Firstly, some pilot programs adopted a single service benefit model, excluding informal caregivers like family members from the umbrella of benefits. In certain areas, disabled older adults receiving care at home can only access subsidies by choosing service benefits. For example, in Jinan City, Shandong Province, disabled elderly individuals who live in their own homes can enjoy home care provided by designated medical institutions or community care centers, with a daily maximum caregiving duration of 4 hours and a monthly maximum of 15 hours. However, many people need nearly 16 hours of daily care. Thus, family caregivers are left contributing a significant amount of labor and caretaking without receiving any subsidized support. The original intention of offering state-sponsored service benefits was to invest in the long-term assisted-living service market—but this overlooked family-members’ role as the primary caregivers and their financial and time burden.

Secondly, although some pilot regions implemented a mixed benefit policy, the benefit systems were often inaccessible or insufficient for family caregivers. The benefit systems in several pilot programs included the option of selecting “family caregivers” to distribute cash benefits to their caretakers. However, on the ground, the implementation process was riddled with problems.

One form of “cash benefits” was essentially the option of purchasing assisted care services from family members. For instance, in Jingmen City, Hubei Province, family members could complete certification and training to become licensed caregivers. To qualify, they needed to complete several strictly supervised observation periods, such as remote electronic monitoring and regular visits by designated personnel from hosting institutions. In addition, they were required to upload caregiving videos for auditing, and the results of these audits were the sole basis for settling caregiving fees. Many family caregivers reported that this process brought additional costs, both in time and in increased psychological stress, particularly for elderly caregivers with inadequate technical skills to navigate the latest video monitoring systems. These formal measures created additional obstacles, adding to the already heavy burden of their daily care work.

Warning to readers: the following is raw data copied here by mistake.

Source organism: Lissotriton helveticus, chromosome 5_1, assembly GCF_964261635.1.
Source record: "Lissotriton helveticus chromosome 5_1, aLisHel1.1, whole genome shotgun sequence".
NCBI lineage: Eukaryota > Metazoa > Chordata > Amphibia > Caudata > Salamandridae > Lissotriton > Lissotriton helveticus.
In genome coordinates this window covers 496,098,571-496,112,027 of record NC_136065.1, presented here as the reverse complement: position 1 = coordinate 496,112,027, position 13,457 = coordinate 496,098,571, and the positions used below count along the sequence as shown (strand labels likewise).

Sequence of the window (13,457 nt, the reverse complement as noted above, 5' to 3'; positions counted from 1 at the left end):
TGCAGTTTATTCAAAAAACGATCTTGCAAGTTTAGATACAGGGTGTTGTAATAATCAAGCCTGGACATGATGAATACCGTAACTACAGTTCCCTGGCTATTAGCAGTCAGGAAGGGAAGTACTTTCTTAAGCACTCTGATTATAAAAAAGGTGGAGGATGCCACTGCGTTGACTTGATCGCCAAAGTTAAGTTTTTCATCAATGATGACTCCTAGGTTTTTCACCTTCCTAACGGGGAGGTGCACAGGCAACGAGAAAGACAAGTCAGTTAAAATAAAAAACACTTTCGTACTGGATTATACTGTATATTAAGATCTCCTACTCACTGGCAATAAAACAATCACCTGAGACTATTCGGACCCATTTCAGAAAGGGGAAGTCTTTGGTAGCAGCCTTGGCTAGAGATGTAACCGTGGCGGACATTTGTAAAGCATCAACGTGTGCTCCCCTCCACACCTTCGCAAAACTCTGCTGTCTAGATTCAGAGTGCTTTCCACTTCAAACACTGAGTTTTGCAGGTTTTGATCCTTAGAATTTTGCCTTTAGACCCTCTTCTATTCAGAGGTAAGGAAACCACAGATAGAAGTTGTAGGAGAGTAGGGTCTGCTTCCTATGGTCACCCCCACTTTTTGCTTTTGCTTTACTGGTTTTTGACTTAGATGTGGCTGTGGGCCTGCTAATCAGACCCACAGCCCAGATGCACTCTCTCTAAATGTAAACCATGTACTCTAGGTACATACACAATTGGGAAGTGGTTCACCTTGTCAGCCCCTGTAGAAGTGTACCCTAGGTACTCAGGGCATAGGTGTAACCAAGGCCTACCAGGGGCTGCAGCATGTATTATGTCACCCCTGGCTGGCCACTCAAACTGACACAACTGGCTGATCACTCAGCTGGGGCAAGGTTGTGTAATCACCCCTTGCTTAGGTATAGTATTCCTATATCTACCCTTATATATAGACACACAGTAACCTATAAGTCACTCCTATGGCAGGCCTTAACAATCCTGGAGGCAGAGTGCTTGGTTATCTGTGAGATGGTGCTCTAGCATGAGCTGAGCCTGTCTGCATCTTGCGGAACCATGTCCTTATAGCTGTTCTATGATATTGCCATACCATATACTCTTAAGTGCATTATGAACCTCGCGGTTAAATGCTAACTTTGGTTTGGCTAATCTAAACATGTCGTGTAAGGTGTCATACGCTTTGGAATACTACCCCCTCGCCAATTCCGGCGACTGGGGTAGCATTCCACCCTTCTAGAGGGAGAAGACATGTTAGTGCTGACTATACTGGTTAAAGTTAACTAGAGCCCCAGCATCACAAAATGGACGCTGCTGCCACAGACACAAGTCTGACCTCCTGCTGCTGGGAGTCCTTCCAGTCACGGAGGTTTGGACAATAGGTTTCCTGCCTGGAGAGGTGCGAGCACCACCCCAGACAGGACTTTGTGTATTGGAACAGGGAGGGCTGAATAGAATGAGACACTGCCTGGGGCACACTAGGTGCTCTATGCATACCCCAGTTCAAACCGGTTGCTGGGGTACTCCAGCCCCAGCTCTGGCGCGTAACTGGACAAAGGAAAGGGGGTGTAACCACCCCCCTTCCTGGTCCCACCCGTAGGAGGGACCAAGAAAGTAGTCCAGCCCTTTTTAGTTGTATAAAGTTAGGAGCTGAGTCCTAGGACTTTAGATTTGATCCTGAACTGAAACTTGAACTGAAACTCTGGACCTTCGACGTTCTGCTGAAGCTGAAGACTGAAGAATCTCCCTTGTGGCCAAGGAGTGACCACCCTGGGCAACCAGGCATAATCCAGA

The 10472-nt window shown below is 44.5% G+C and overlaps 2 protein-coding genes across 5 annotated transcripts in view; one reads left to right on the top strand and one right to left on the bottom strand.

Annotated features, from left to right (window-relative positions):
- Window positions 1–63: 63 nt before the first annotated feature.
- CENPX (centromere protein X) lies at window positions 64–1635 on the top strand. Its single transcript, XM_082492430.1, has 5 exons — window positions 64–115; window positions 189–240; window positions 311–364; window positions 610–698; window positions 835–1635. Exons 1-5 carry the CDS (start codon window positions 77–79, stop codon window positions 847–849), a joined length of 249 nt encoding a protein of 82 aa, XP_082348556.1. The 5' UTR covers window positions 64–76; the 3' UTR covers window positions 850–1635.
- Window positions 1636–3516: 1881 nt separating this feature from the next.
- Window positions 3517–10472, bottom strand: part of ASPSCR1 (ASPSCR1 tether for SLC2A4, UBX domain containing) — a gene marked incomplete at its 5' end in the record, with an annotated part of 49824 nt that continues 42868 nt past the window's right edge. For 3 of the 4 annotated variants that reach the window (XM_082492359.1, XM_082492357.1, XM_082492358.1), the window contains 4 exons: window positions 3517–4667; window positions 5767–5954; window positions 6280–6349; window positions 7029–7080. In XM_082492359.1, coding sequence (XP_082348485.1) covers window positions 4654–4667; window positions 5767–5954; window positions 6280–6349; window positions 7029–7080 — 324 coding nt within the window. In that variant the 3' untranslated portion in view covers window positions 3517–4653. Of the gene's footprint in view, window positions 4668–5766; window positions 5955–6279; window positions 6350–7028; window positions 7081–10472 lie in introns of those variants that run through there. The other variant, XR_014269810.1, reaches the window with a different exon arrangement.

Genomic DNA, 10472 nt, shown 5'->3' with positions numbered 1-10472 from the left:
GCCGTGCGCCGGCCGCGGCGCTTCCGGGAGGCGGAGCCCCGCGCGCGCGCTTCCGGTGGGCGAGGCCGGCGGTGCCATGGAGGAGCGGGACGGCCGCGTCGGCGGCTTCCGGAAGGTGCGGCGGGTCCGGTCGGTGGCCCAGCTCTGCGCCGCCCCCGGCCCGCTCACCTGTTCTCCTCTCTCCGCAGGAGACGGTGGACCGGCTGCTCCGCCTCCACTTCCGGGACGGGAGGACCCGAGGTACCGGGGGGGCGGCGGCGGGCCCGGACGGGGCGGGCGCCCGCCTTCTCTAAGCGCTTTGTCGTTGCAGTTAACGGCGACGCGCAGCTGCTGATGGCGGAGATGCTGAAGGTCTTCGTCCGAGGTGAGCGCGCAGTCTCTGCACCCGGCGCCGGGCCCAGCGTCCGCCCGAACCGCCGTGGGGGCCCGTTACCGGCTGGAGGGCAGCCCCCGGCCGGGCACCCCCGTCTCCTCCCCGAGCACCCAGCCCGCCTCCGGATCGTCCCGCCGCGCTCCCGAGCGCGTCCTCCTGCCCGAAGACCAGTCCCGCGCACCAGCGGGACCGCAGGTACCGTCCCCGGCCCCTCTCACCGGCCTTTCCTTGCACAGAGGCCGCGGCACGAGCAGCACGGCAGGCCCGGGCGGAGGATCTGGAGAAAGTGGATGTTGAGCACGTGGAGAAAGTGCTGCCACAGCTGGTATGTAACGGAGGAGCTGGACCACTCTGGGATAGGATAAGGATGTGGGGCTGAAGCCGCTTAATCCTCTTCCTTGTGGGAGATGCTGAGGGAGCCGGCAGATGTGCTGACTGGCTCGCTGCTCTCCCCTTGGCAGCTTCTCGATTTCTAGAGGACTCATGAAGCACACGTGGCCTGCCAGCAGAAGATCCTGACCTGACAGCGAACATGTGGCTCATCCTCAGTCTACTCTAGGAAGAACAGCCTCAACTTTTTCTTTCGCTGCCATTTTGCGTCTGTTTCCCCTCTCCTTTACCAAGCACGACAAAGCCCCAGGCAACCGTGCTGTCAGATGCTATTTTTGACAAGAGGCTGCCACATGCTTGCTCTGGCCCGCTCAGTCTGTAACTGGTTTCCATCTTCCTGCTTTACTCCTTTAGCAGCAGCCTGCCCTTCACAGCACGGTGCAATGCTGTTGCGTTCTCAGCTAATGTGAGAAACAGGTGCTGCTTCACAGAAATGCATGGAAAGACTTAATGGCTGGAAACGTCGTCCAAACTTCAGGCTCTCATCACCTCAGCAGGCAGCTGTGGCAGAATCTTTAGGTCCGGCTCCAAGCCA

Another form of “cash benefit” was that older adults in need of caretaking could also receive care from relatives without having family caregivers undertake excessive audits. In this situation, the audit results were separate from the payment of caregiving subsidies. Nonetheless, this type of family caregiving had smaller subsidies, ranging from 240 yuan/month to 450 yuan/month. This low level of payment was more symbolic, rather than a substantial incentive or financial relief for family caregivers, making it challenging for caretakers to obtain effective support. Moreover, while cash benefits do acknowledge that informal caregiving has a monetary value, relying solely on this meager cash subsidy could not effectively alleviate the caregiving burden placed on family caregivers, rendering the effect negligible.

Overall, within the proposed benefit designs, either family caregivers were not taken into account, or mixed benefit options were set only at the institutional level, making it impossible to flexibly meet the comprehensive needs of disabled older adults and their family caregivers. In reality, informal family caregiving has always been an essential part of any long-term care system. If, after the establishment of long-term care insurance, the efforts of family caregivers are still not adequately recognized, it may worsen the situation in family caregiving, potentially leading to a decline in family caregiving and slowing the construction of a multi-level long-term care system.

Multi-level long-term care system

The 49 national-level long-term care insurance pilots in China have had strong initial results, relieving some of the economic and logistical burdens faced by the disabled older adults and their families. Non-pilot regions have also proposed the establishment of long-term care insurance, indicating the imminent need to establish a formal long-term care insurance system at the national level.